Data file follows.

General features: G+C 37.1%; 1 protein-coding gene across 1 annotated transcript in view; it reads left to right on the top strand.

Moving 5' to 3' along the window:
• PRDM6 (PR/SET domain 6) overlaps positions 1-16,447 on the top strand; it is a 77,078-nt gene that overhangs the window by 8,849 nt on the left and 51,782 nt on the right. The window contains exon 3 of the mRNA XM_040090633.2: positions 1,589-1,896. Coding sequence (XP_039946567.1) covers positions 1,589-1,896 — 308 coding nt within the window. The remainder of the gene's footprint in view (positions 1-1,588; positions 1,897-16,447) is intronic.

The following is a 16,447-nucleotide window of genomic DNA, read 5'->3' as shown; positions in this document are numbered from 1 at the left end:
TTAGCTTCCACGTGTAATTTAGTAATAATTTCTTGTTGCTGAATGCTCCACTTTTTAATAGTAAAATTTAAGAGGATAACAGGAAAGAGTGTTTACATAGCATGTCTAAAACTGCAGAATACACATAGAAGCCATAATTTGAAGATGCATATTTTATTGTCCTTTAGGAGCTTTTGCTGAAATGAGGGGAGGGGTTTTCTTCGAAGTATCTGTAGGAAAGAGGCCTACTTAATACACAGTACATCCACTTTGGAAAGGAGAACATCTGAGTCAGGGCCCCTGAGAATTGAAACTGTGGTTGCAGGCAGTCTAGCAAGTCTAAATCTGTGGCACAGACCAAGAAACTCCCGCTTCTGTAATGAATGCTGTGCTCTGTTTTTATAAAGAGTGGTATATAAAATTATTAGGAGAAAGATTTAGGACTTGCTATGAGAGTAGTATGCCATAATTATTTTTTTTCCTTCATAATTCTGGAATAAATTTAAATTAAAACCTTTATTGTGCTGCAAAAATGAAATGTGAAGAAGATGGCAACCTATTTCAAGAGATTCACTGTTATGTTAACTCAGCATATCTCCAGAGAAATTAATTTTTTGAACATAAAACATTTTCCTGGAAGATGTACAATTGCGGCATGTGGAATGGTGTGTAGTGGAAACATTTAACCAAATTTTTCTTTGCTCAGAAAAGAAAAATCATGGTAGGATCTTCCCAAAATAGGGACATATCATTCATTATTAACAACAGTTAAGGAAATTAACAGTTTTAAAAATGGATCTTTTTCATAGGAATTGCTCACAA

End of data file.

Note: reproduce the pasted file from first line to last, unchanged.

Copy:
General features: G+C 37.1%; 1 protein-coding gene across 1 annotated transcript in view; it reads left to right on the top strand.

Moving 5' to 3' along the window:
• PRDM6 (PR/SET domain 6) overlaps positions 1-16,447 on the top strand; it is a 77,078-nt gene that overhangs the window by 8,849 nt on the left and 51,782 nt on the right. The window contains exon 3 of the mRNA XM_040090633.2: positions 1,589-1,896. Coding sequence (XP_039946567.1) covers positions 1,589-1,896 — 308 coding nt within the window. The remainder of the gene's footprint in view (positions 1-1,588; positions 1,897-16,447) is intronic.

The following is a 16,447-nucleotide window of genomic DNA, read 5'->3' as shown; positions in this document are numbered from 1 at the left end:
TTAGCTTCCACGTGTAATTTAGTAATAATTTCTTGTTGCTGAATGCTCCACTTTTTAATAGTAAAATTTAAGAGGATAACAGGAAAGAGTGTTTACATAGCATGTCTAAAACTGCAGAATACACATAGAAGCCATAATTTGAAGATGCATATTTTATTGTCCTTTAGGAGCTTTTGCTGAAATGAGGGGAGGGGTTTTCTTCGAAGTATCTGTAGGAAAGAGGCCTACTTAATACACAGTACATCCACTTTGGAAAGGAGAACATCTGAGTCAGGGCCCCTGAGAATTGAAACTGTGGTTGCAGGCAGTCTAGCAAGTCTAAATCTGTGGCACAGACCAAGAAACTCCCGCTTCTGTAATGAATGCTGTGCTCTGTTTTTATAAAGAGTGGTATATAAAATTATTAGGAGAAAGATTTAGGACTTGCTATGAGAGTAGTATGCCATAATTATTTTTTTTCCTTCATAATTCTGGAATAAATTTAAATTAAAACCTTTATTGTGCTGCAAAAATGAAATGTGAAGAAGATGGCAACCTATTTCAAGAGATTCACTGTTATGTTAACTCAGCATATCTCCAGAGAAATTAATTTTTTGAACATAAAACATTTTCCTGGAAGATGTACAATTGCGGCATGTGGAATGGTGTGTAGTGGAAACATTTAACCAAATTTTTCTTTGCTCAGAAAAGAAAAATCATGGTAGGATCTTCCCAAAATAGGGACATATCATTCATTATTAACAACAGTTAAGGAAATTAACAGTTTTAAAAATGGATCTTTTTCATAGGAATTGCTCACAA